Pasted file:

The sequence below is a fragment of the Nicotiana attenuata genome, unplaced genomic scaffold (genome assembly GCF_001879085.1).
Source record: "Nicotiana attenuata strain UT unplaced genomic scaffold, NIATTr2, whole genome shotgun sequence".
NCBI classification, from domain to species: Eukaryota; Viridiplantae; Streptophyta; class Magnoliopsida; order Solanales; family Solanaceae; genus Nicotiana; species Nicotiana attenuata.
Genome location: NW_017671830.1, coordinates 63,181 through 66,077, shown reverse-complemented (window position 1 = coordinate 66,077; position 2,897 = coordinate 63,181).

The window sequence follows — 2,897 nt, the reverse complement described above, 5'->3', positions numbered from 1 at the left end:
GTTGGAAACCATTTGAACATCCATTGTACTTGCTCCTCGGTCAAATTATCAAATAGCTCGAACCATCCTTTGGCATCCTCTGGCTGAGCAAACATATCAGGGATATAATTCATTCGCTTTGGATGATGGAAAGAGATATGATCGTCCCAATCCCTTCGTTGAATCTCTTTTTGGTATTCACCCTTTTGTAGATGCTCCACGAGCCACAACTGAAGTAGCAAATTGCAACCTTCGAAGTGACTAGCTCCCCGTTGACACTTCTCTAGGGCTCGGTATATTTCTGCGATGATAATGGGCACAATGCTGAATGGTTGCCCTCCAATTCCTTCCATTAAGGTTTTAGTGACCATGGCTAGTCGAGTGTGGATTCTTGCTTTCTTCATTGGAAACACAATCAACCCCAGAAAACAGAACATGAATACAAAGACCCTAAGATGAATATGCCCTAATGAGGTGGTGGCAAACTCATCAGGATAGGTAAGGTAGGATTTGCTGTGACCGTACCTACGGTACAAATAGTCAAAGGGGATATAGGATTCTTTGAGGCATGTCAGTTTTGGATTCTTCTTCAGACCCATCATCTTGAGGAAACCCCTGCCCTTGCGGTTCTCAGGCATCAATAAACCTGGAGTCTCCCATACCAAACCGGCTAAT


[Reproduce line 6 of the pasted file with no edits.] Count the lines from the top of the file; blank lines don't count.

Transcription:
GTTGGAAACCATTTGAACATCCATTGTACTTGCTCCTCGGTCAAATTATCAAATAGCTCGAACCATCCTTTGGCATCCTCTGGCTGAGCAAACATATCAGGGATATAATTCATTCGCTTTGGATGATGGAAAGAGATATGATCGTCCCAATCCCTTCGTTGAATCTCTTTTTGGTATTCACCCTTTTGTAGATGCTCCACGAGCCACAACTGAAGTAGCAAATTGCAACCTTCGAAGTGACTAGCTCCCCGTTGACACTTCTCTAGGGCTCGGTATATTTCTGCGATGATAATGGGCACAATGCTGAATGGTTGCCCTCCAATTCCTTCCATTAAGGTTTTAGTGACCATGGCTAGTCGAGTGTGGATTCTTGCTTTCTTCATTGGAAACACAATCAACCCCAGAAAACAGAACATGAATACAAAGACCCTAAGATGAATATGCCCTAATGAGGTGGTGGCAAACTCATCAGGATAGGTAAGGTAGGATTTGCTGTGACCGTACCTACGGTACAAATAGTCAAAGGGGATATAGGATTCTTTGAGGCATGTCAGTTTTGGATTCTTCTTCAGACCCATCATCTTGAGGAAACCCCTGCCCTTGCGGTTCTCAGGCATCAATAAACCTGGAGTCTCCCATACCAAACCGGCTAAT